On Easter Monday, Armenians partake in a unique and playful tradition known as the Water Festival. This tradition involves dousing each other with water, symbolizing purification, and renewal. Families and friends gather to splash water on each other, often in the form of water fights or throwing buckets of water. It is a lighthearted and fun-filled way to celebrate the arrival of spring and the joy of Easter.


These traditional Armenian Easter celebrations serve as a reminder of the country’s rich cultural heritage and religious devotion. They bring families and communities together, fostering a sense of unity, joy, and spiritual rejuvenation.


Blessing of the Holy Fire

The Blessing of the Holy Fire is one of the most revered and mystical traditions during Armenian Easter. It is a sacred ceremony that signifies the resurrection of Jesus Christ and the spreading of divine light throughout the world.


The origins of this tradition date back to the 4th century, when St. Gregory the Illuminator introduced Christianity to Armenia. It is believed that during his visit to Jerusalem, St. Gregory witnessed the Miracle of the Holy Fire, where a flame spontaneously erupted from the Holy Sepulchre, the tomb of Jesus. Inspired by this miraculous event, St. Gregory brought the tradition of the Holy Fire back to Armenia, and it has been celebrated ever since.


On Easter Eve, thousands of worshippers gather inside Armenian churches, holding unlit candles. The atmosphere is filled with anticipation and reverence as they anxiously await the arrival of the Holy Fire from Jerusalem. A representative from the Armenian Church, known as the “Nakhnagust,” travels to the Church of the Holy Sepulchre in Jerusalem, where the Holy Fire miraculously ignites at the moment of supplication.


Once the Holy Fire is lit, it is carefully brought back to Armenia inside a special container. The journey of the Holy Fire is met with great excitement and reverence, as it is believed to be a divine presence and a symbol of Christ’s resurrection. The faithful line the streets, holding their candles, eagerly waiting for the arrival of the Holy Fire.


Upon arrival, the Holy Fire is received with joyous celebrations and hymns of praise. The flame is then distributed to the priests and the congregation, who eagerly light their own candles from the sacred fire. This act symbolizes the spreading of divine light and the presence of Christ among the worshippers.


The Holy Fire is also taken to various regions across Armenia, where people who are unable to attend the main ceremony in the capital city can receive the blessed flame. These regional lighting ceremonies foster a sense of unity and allow Armenians from all corners of the country to share in the joy and spiritual significance of the Holy Fire.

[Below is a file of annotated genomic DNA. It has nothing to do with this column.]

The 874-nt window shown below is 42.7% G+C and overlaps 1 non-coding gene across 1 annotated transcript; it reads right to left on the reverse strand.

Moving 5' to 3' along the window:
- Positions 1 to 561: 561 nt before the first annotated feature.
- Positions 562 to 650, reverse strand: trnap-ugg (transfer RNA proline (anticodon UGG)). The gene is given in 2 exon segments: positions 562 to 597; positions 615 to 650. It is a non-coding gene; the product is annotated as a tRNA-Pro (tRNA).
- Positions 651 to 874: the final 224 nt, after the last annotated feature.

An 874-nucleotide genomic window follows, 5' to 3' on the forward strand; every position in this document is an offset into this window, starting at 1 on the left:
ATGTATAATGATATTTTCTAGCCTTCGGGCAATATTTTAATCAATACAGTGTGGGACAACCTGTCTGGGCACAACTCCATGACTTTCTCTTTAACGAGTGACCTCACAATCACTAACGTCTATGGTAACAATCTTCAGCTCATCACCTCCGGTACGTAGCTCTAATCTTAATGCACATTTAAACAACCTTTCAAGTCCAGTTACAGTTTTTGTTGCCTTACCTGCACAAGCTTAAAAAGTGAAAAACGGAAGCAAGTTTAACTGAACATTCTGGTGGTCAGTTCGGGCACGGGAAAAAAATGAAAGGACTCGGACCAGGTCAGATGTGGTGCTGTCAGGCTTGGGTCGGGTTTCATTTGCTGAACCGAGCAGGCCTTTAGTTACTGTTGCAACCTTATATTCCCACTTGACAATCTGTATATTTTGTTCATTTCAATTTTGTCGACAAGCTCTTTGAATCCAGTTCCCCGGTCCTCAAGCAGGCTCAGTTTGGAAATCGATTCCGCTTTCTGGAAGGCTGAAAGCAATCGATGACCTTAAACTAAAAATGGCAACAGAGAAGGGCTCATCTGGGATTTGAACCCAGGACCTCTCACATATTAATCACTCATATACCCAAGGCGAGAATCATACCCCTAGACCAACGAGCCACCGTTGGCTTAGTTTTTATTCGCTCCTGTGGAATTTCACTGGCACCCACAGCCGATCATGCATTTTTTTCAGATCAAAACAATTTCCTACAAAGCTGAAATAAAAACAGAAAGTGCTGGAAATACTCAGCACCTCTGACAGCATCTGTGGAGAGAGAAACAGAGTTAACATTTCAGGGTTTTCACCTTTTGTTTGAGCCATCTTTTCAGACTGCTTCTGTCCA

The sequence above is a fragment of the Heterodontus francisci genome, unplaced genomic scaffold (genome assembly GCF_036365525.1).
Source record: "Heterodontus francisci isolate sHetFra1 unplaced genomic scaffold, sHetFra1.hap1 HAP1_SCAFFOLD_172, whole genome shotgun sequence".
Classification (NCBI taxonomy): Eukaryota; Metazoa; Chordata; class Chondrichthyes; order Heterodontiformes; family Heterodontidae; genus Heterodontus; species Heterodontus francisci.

Throughout the year, the Holy Fire is carefully guarded and kept lit inside Armenian churches. It serves as a constant reminder of God’s presence and protection. The faithful believe that the Holy Fire has the power to bring healing, blessings, and divine grace into their lives.


The Blessing of the Holy Fire is a deeply mystical and awe-inspiring tradition that holds a special place in the hearts of Armenians. It symbolizes the resurrection of Jesus Christ and serves as a beacon of hope, light, and spiritual renewal for the Armenian Orthodox community.


Decorating Eggs

One of the most cherished traditions during Armenian Easter is the art of decorating eggs. Known as “pazil,” these beautifully adorned eggs hold deep symbolism and are an integral part of the vibrant Easter celebrations.


Egg decoration has a long history in Armenian culture, dating back centuries. It is believed that eggs symbolize new life, rebirth, and fertility, making them a perfect representation of the resurrection of Jesus Christ.


The process of decorating eggs begins by carefully emptying the eggshells, creating a hollow shell that can be preserved and displayed for years to come. Once the eggs are emptied, they are washed and dried before the creative process begins.


Armenian egg decorating techniques are diverse and intricate. Various traditional methods are employed, including the use of wax resist, natural dyes, and hand-painted designs. The designs often incorporate vibrant colors, intricate patterns, and traditional Armenian motifs.


One popular technique is batik, where melted wax is applied to the eggshell using a special tool called a kistka. The wax acts as a resist, preventing the dye from adhering to the covered areas. The egg is then dyed in a vibrant color, and the process is repeated with different colored dyes. Once the final layer of dye is applied, the wax is melted off, revealing the intricate and multi-colored design.


Another technique often used in Armenian egg decoration is the application of natural dyes. Eggs may be boiled with various natural ingredients, such as onion peels, red cabbage, or beetroot, to achieve different hues. The eggs are soaked in the dye bath, resulting in beautiful earthy tones that impart a unique and organic look.


Hand-painted designs are also popular in Armenian egg decorating. Skilled artists use fine brushes and delicate strokes to create intricate patterns, religious symbols, and scenes that reflect Armenian culture and heritage. These hand-painted eggs are true works of art, showcasing the talent and creativity of the Armenian people.